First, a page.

Bob Seger’s Iconic Catalogue Makes Streaming Debut
It’s a good week for streaming music fans. Detroit classic rock singer-songwriter Bob Seger debuts his iconic catalogue on streaming services today and is also available for digital download. With one of the most sought-after catalogues for digital music, this move has been a long time coming and even prompted a well-researched plea on the behalf of NPR for Seger to move to streaming. Ten of Seger’s albums included in today’s launch are also now available via digital download for the first time and can all be streaming on the following services:
With a career spanning six decades, Bob Seger’s back catalogue is now officially rock’n’roll cannon and the epitome of heartland rock. This digital launch features much of his seminal albums including twelve platinum/multi-platinum albums as well as Seger’s 1969 debut album, Ramblin’ Gamblin’ Man. The full list of albums that are now available for streaming and digital download are:
Ramblin’ Gamblin Man (1969)
Bob Seger made his major label debut under one of his previous monikers, The Bob Seger System. The album’s titular single, ‘Ramblin Gamblin Man’, was a prime example of the white soul-rock streaming out of Motor City, along with the likes of MC5 and the early Stooges and would be Seger’s first Top 20 hit.
Beautiful Loser (1975)
When Seger wasn’t rocking out on FM radio, he shifted gears and released an album of sentimental and introspective ballads that reflected his early folk influences and songwriting prowess. Tapping some of the best session musicians from the Muscle Shoals Rhythm Section, Seger also tackled an Ike & Tina cover with ‘Nutbush City Limits’ and the balls-to-the-walls cut, ‘Katmandu’, which also appears on Live Bullet.
Live Bullet (1976)
The double-album captured Seger during his turning point from journeyman musician to arena rocker and on his home turf, recorded at Detroit’s Cobo Hall. This gritty blend of rock and soul would yield FM radio staples including the classic, ‘Turn The Page’ (later made famous by Metallica), ‘Travelin Man’ and ‘Let It Rock’.
Night Moves (1976)
It’s hard to imagine a time when Seger’s music wasn’t an omnipresent force on the American conscious and yet the rocker laboured on the side lines for more than ten years before breaking onto the national stage with his first platinum album, Night Moves. Like Springsteen, Seger had a knack for delivering nostalgic pathos though personal lyricism on songs like ‘Mainstreet’ and perhaps his best-known anthem, ‘Night Moves’.
Stranger In Town (1978)
Stranger In Town is the natural extension of Night Moves, chocked with personal ballads and classic rock rhythms that topped the No.4 spot (four spots higher than Night Moves) and reaffirmed him as one of America’s favourite rockers. After breaking out of the Midwest, he got a taste of fame, reflected on tracks like ‘Hollywood Nights’, but he still retained his roots on, ‘Old Time Rock and Roll’, immortalized by Tom Cruise in Risky Business.
Against The Wind (1980)
On Seger’s 11th studio LP, he was gunning for a No.1 and he got it, effectively knocking Pink Floyd’s The Wall out of the top spot on Billboard’s Top 200 Albums and yielding the three singles, the country-tinged ‘Fire Lake’, the ballad ‘You’ll Accomp’ny Me’ and the enduring hit, ‘Against The Wind’, featuring The Eagles Glenn Frey on backing vocals. By dialling back the harder rocking tunes, Seger successfully crossed over to pop and earned a Grammy in the process.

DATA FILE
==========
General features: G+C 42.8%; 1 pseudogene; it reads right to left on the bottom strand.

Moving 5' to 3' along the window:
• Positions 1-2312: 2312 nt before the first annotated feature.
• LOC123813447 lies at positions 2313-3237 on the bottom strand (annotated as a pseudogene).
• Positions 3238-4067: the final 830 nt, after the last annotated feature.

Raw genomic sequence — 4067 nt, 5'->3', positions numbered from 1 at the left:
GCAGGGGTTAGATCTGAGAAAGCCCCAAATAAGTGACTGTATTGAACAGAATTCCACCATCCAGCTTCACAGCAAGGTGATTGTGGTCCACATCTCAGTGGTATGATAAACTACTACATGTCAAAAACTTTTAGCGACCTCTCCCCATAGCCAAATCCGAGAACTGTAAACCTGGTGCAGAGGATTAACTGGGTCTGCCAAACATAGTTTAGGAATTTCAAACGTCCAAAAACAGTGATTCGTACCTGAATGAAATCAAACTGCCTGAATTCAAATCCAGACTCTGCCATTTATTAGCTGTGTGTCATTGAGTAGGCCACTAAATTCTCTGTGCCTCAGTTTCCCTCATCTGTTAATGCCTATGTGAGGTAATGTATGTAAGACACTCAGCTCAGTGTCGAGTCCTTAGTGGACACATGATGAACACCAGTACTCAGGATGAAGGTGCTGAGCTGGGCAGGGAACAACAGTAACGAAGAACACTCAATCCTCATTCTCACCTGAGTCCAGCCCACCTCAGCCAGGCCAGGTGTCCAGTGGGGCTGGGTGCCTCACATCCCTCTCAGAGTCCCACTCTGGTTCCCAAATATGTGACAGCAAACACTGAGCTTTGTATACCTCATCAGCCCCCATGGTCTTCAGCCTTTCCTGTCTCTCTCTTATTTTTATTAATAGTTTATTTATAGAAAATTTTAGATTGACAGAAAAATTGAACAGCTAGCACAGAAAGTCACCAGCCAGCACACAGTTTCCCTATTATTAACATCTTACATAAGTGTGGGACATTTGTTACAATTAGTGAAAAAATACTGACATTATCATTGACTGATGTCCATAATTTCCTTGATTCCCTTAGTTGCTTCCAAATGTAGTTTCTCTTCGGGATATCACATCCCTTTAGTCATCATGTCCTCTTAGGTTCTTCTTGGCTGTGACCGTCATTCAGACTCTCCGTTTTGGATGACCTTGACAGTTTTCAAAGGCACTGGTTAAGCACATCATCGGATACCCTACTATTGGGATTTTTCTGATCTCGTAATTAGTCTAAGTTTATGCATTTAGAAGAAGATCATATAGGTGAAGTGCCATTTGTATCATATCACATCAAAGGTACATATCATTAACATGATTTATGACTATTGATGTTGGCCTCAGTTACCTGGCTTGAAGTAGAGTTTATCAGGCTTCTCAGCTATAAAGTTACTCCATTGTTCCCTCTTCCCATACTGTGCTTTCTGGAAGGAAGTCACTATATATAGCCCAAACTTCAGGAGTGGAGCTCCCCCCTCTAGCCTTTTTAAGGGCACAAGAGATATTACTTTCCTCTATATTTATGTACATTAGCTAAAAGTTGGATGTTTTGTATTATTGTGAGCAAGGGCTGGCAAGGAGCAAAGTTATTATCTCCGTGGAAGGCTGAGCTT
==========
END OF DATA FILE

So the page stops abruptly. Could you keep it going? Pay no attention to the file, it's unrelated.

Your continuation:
Nine Tonight (1981)
Five years after Live Bullet, Seger returned to Cobo Hall and made history again with another live album, this time splitting between Cobo and the Boston Garden to perform some of his now top hits, such as ‘Hollywood Nights’ and ‘Night Moves’, that captured his electric live performances.
The Distance (1982)
After courting the contemporary charts, The Distance was a return to form, featuring the heartland rockers, ‘Even Now’ and ‘Boomtown Blues’. This time Seger recruited Springsteen’s E Street’s keyboardist, Roy Bittan to play on the single ‘Roll Me Away’, while Glenn Frey reprised his role as backing vocals for the Rodney Crowell cover, ‘Shame On The Moon’, scoring No. 2 and becoming Seger’s highest-charting song at that point.
Like A Rock (1986)
Before the album’s nominal single, ‘Like A Rock’ became synonymous with football and pickup trucks thanks to a long running Chevy commercial, it was one of Seger’s wistful tales of youth gone by. The album feels like a time capsule, both quintessentially American with songs like ‘American Storm’ and a cover of Creedence Clearwater Revival’s ‘Fortunate Son’ and semi-autobiographical, on his more melancholic ballads.
The Fire Inside (1991)
When it came to recording an entire album of new material after a 5-year gap, Seger put together a star-studded list of collaborators that included Joe Walsh, Bruce Hornsby, Roy Bittan, Steve Lukather, Don Was, Waddy Wachtel, Rick Vito, Mike Campbell, Patty Smyth, Lisa Germano, and Kenny Aronoff. The result was a No.7 album featuring the some of Seger’s finest songwriting on, ‘The Fire Inside’ and the Top 40 acoustic hit, ‘The Real Love’.
In addition to Bob Seger’s studio and live albums, his best-selling compilations are also headed to streaming including: Greatest Hits (1994), Greatest Hits 2 (2003) and Ultimate Hits: Rock And Roll Never Forgets (2011).
Bob Seger has had a busy summer already, announcing a full North American tour with his Silver Bullet Band and celebrating his Greatest Hits receiving the RIAA’s Diamond Award (selling 10 million units) with double LP vinyl reissues.
Listen to the best of Bob Seger’s legendary career with the Bob Seger Best Of playlist.